Monday, 24 February 2014

This Is Your Six-Week Warning


In a sudden flash everything has become very real.

Forty-one days to go and I’m starting to forecast what the weather might be like and what kit I should wear. I’ve devised a fuelling plan – before, after and during - and have spent this morning browsing the internet for affordable post-marathon deep tissue massages.

This weekend’s training run was 16 miles, and as I trotted across the virtual finish line a terrifying thought dawned upon. I’m going to run a marathon. There’s no way back. 5.8 weeks to go. That's forty-one days; only 980 hours; a mere 59,040 minutes.

So far my trek to the starting line has been littered with obstacles.Both of my illiotibial bands suffered stubborn inflammations almost as soon as I commenced training last autumn, and as they recovered, my right sciatic nerve flared up, turning even sitting still into an arduous and painful ordeal.

As that eased, and I delved into training anew, soft tissue in my right foot swelled up and bruised unexpectedly, stalling my regime once again and restricting my training plan to cycling and swimming. But the last few weeks have finally brought some relief.

I’ve clocked up 90 kilometres over the last four weekends, and - coupled with my shorter runs and hill intervals - I’ve hit around 150 kilometres. That’s equivalent to the distance between London and Bournemouth, a third of the distance between London and Dublin!

I’m doing well to balance my calorific intake – and when I say balance, I mean eat enough to satisfy a lion’s appetite.

One of my colleagues is torturing through the faddy 5:2 diet, and when I realised that the energy I burn on one long run is equal to three times what she eats in one day, I didn’t think twice about eating both brownies...and another for good measure.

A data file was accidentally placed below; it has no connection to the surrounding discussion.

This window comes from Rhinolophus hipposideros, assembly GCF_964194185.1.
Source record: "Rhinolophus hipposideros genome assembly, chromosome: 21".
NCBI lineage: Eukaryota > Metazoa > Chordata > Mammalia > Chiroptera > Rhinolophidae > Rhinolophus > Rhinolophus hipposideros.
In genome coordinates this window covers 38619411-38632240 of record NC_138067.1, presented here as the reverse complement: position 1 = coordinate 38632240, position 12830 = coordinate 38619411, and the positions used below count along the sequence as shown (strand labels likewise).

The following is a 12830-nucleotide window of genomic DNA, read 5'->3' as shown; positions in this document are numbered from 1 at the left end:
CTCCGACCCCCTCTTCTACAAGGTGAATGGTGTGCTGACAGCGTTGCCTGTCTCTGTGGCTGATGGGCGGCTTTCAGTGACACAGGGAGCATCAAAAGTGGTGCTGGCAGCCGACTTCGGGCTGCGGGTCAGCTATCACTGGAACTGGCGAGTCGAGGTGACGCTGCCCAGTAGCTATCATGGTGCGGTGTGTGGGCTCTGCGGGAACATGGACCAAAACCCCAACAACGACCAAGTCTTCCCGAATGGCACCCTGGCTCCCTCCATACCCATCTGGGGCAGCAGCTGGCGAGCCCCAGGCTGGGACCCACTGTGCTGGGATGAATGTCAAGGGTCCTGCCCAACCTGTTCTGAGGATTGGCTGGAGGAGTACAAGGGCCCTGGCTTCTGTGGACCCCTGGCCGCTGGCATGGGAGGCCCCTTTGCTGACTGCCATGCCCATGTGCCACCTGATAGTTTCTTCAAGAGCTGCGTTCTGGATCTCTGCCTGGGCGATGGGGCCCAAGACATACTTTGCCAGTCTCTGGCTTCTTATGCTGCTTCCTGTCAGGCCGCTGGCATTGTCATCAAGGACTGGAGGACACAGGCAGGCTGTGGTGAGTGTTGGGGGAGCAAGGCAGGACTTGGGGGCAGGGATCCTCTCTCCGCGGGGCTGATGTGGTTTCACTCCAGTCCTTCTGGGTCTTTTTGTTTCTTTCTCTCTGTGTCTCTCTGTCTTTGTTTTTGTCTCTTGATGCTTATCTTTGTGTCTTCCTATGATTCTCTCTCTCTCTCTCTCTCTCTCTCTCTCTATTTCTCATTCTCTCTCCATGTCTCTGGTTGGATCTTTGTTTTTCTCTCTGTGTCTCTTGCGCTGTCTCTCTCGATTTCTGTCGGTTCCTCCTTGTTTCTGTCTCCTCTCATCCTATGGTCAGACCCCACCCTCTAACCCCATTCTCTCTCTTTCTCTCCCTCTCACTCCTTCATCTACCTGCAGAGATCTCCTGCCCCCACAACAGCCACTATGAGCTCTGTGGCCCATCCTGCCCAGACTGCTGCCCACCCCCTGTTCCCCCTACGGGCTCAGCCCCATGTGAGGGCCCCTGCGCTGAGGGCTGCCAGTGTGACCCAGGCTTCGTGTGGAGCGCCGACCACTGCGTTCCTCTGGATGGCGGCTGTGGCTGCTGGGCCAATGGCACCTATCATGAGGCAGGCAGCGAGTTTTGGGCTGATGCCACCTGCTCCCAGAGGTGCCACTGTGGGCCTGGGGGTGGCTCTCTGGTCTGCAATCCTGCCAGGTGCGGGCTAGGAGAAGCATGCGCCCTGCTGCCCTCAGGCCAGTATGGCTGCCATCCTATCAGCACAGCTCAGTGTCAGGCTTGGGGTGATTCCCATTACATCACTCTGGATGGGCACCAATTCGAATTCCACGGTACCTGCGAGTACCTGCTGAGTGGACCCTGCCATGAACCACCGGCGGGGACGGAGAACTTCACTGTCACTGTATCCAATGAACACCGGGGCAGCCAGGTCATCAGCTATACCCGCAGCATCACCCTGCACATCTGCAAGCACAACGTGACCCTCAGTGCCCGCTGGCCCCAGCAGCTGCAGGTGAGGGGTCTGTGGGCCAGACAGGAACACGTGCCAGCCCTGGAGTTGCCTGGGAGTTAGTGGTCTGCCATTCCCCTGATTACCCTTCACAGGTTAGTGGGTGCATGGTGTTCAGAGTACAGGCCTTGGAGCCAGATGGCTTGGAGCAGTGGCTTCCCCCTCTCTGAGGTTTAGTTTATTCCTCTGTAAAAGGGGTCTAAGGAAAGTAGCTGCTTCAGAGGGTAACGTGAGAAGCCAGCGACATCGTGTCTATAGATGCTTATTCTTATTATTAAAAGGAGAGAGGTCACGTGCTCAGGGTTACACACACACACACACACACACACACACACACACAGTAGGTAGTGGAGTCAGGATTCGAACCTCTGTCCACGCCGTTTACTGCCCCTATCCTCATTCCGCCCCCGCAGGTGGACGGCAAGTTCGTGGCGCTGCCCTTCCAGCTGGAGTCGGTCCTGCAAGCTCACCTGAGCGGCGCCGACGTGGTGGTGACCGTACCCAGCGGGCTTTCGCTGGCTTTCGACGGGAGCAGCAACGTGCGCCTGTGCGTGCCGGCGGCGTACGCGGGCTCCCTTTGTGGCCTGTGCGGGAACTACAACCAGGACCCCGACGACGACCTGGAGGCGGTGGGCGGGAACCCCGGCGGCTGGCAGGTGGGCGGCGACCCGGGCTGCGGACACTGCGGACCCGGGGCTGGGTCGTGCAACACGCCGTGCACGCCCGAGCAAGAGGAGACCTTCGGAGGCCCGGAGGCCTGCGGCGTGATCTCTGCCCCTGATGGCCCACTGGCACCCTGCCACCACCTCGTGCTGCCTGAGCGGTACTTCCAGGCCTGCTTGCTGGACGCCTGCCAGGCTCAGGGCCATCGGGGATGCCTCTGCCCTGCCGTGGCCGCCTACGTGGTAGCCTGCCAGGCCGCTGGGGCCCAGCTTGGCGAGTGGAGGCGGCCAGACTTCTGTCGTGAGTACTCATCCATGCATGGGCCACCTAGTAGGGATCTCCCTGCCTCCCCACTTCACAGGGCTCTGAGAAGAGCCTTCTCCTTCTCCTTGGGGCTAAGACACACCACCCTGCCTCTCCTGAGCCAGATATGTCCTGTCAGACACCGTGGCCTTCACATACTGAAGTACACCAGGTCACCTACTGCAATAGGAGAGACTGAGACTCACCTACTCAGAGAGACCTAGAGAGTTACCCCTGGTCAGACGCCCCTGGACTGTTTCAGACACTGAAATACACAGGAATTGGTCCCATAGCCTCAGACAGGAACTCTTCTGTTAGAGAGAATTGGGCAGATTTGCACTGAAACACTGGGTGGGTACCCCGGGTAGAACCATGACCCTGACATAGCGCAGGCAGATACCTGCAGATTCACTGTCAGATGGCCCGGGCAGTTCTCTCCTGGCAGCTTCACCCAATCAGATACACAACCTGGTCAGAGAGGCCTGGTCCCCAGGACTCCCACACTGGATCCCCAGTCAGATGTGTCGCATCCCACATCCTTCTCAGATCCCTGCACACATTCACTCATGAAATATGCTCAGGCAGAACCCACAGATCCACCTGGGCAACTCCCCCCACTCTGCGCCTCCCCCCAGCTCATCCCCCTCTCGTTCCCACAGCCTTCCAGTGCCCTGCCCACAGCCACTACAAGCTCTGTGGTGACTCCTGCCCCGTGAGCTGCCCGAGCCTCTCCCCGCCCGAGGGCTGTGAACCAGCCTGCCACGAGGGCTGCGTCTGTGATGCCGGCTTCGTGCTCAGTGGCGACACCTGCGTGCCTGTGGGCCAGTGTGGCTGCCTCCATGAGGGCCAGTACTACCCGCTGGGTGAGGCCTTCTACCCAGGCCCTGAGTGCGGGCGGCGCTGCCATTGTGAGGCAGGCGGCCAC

I was afraid that at this point I might start to get bored. I’ve read about training fatigue and the mental hardship of lacing up every weekend and not coming back until three hours later, but – touch wood – my mind’s still feels fresh.

The secret, I've learned, is to keep routes varied.

This Saturday I chose a circular, starting with a loop of Hyde Park. Then I picked my way from Chelsea all along the Embankment, through a dormant concrete-kingdom City and across Tower Bridge onto the bustling Southbank where I navigated an assault course of gormless tourists and toddlers.

The previous weekend, I headed to Richmond Park – deserted but for runners, cyclists and rollerbladers – and completed at least half of the 25 kilometre workout without so much as touching a slab of concrete, just squirrels and trees for company.

I’m still savouring each run. Often I’ll set aside Sunday for the long one. Come Friday evening, though, I’ll be so keen to head out that I end up running on Saturday instead, and then basking in post-workout bliss for the lazy remainder of the weekend.

I enjoy it so much, that a number of times I’ve caught myself wondering what it will be like once The Marathon experience is over.

It’s been such a dominant project – a hobby if you may – over the last weeks and months, that I’m sure there will be a void when I cross the finish line. I’ve developed training routines and habits that I’ll no longer have to stick to, freeing up weeknight evenings and Saturday morning.